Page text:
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Chicago Notes & Bibliography

Main elements - bibliography

The relevant Chicago Manual of Style chapters are linked across many of the examples and notes below so that more information can be located easily in the online manual.

Example of Chicago citation of an article in a bibliography.

Authors

[14.7514.171]

First footnote
3. Kory Sorrell, "Pragmatism and Moral Progress: John Dewey’s Theory of Social Inquiry," Philosophy and Social Criticism 39, no. 8 (2013): 815, https://doi.org/10.1177/0191453713494967.

Subsequent footnotes
6. Sorrell, “Pragmatism and Moral Progress,” 815.

Bibliography

Sorrell, Kory. "Pragmatism and Moral Progress: John Dewey’s Theory of Social Inquiry." Philosophy and Social Criticism 39, no. 8 (2013): 809-24. https://doi.org/10.1177/0191453713494967.

Name order - two or three authors: [14.76] Multiple authors of the same work are listed in the order in which they appear with the source. Do not change this order, as the authors are listed according to the contribution they have made to the research.

In a first footnote, the authors' names are given in normal order (i.e. first name first).
In a short form footnote, only the surnames are given.
In a bibliography, only the first author's name is inverted (i.e. surname first). Additional authors' names follow in normal order.

 

First footnote
7. Michael O. Tunnell and James S. Jacobs, "The Origins and History of American Children's Literature," The Reading Teacher 67, no. 2 (2013): 81, https://doi.org/10.1002/TRTR.1201.

Subsequent footnotes
9. Tunnell and Jacobs, "American Children's Literature," 82.

Bibliography

Tunnell, Michael O., and James S. Jacobs. "The Origins and History of American Children's Literature." The Reading Teacher 67, no. 2 (2013): 80-86. https://doi.org/10.1002/TRTR.1201.

Four to ten authors: [14.76] Word order and punctuation are the same as for the rule for two or three authors.

In a first footnote, only the name of the first author is included, followed by et al.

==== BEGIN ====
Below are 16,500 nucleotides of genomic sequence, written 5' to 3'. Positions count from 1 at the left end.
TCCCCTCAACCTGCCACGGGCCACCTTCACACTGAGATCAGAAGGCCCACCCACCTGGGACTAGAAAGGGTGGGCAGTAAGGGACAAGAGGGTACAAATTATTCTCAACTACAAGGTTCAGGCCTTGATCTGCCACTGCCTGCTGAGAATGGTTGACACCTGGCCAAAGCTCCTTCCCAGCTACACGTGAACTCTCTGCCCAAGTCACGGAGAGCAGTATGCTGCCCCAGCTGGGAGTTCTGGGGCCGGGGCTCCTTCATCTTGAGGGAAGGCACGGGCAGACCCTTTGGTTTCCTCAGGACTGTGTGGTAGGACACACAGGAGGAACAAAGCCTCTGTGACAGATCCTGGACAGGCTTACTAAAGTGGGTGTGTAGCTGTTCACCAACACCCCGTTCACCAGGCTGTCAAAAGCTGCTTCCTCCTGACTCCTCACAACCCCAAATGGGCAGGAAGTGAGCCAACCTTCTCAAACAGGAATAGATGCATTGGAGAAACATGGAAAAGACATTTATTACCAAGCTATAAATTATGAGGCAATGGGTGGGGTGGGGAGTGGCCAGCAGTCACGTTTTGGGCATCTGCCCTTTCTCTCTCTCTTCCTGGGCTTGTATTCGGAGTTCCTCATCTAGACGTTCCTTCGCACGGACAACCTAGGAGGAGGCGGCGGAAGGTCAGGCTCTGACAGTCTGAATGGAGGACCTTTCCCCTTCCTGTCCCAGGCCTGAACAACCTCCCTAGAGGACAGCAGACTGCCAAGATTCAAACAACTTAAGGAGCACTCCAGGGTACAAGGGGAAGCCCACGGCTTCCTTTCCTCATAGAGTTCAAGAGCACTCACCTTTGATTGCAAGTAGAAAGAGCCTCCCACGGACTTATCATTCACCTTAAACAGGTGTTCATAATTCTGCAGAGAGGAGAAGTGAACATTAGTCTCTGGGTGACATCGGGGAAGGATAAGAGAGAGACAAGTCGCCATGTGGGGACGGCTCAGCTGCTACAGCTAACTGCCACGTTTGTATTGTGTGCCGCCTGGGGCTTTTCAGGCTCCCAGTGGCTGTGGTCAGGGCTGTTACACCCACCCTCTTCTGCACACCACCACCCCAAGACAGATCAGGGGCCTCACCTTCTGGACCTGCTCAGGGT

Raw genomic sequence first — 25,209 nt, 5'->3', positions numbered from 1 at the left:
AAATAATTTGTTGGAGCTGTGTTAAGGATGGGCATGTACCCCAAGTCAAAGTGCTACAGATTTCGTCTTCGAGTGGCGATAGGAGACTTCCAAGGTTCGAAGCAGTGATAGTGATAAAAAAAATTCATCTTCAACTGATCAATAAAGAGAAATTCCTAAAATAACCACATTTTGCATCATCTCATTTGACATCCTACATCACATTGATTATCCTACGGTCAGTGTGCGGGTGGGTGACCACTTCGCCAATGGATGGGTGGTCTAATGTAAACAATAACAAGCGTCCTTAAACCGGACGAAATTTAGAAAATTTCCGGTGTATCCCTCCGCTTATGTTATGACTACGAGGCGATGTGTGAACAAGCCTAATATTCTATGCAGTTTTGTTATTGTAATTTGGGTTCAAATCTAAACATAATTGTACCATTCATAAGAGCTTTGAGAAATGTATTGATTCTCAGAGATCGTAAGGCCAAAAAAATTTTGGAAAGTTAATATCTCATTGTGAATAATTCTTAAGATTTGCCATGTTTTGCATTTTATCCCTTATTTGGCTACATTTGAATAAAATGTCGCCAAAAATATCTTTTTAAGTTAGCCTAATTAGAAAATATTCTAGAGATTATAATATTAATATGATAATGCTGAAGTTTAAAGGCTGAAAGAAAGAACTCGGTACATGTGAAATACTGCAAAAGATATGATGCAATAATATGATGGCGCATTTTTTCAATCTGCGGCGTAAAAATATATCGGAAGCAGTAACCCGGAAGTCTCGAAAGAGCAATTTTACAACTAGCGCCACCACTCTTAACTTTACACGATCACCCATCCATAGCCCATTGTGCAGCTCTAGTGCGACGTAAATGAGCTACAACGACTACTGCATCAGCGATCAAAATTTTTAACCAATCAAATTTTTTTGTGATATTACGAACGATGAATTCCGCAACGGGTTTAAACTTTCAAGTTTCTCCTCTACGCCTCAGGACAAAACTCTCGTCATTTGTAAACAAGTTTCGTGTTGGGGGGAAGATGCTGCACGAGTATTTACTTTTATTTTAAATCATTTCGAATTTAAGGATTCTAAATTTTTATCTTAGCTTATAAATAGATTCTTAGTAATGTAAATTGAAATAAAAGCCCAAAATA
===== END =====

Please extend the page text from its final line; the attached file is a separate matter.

In a short form footnote, only include the first author's surname followed by et al.
In a bibliography, list all the authors with only the first author's name inverted. (For more than ten authors, list the first seven then et al.)

 

First footnote
4. John Wanna et al., "Commonwealth of Australia: July to December 2012," Australian Journal of Politics and History 59, no. 2 (2013): 276, https://doi.org/ 10.1111/ajph.12016.

Subsequent footnotes
7. Wanna et al., "Commonwealth of Australia," 279.

Bibliography

Wanna, John, David Clune, Nick Economou, Paul D. Williams, Harry C. J. Phillips, Liz Kerr, Haydon Manning, Megan Alessandrini, Robyn Smith, and Maria Maley. "Commonwealth of Australia: July to December 2012." Australian Journal of Politics and History 59, no. 2 (2013): 276-327. https://doi.org/ 10.1111/ajph.12016.

Secondary references: [14.260] To cite a source from a secondary source you have not read is generally to be discouraged. If an original source is unavailable, however, both the original and the secondary source must be listed in the footnotes. The bibliography entry should list the source you actually read.
The example below is a journal article (by Zukofsky) quoted in a book (by Costello). Adjust this example according to the sources you are referring to.

 

First footnote
9. Louis Zukofsky, “Sincerity and Objectification,” Poetry 37 (February 1931): 269, quoted in Bonnie Costello, Marianne Moore: Imaginary Possessions (Cambridge, MA: Harvard University Press, 1981), 78.

Subsequent footnotes
21. Zukofsky, "Sincerity and Objectification," 78, quoted in Costello, Marianne Moore, 78.

Bibliography

Costello, Bonnie, Marianne Moore: Imaginary Possessions. Cambridge, MA: Harvard University Press, 1981.

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DOI

Digital object identifier (DOI): [14.8] DOIs are often listed in the form of “DOI:10...” Append this DOI to https://doi.org/ to form a URL, e.g. https://doi.org/10.1086/679716.

 

See examples in the Authors box above.

No DOI: [14.175] In the absence of a DOI, look for a persistent link, often available with the electronic resource, e.g.:
http://www.jstor.org/stable/23356366.
A persistent link, also known as a stable link, or permalink, is a URL that connects directly to a specific article in a library database or online journal. The URL in the browser window is usually not a persistent/stable URL.

Sometimes a suitable URL will not be available and in such cases, include the name of the database rather than the URL.

 

Journal article with no DOI (and no stable/persistent URL)

First footnote
3. Cristina Richie, "Marriage: Patriarchal, Sacramental, or Covenantal?," Priscilla Papers 31, no. 3 (Summer 2017): 19, Ebsco Religion and Philosophy Collection.

Subsequent footnotes
7. Richie, "Marriage,” 20.

Bibliography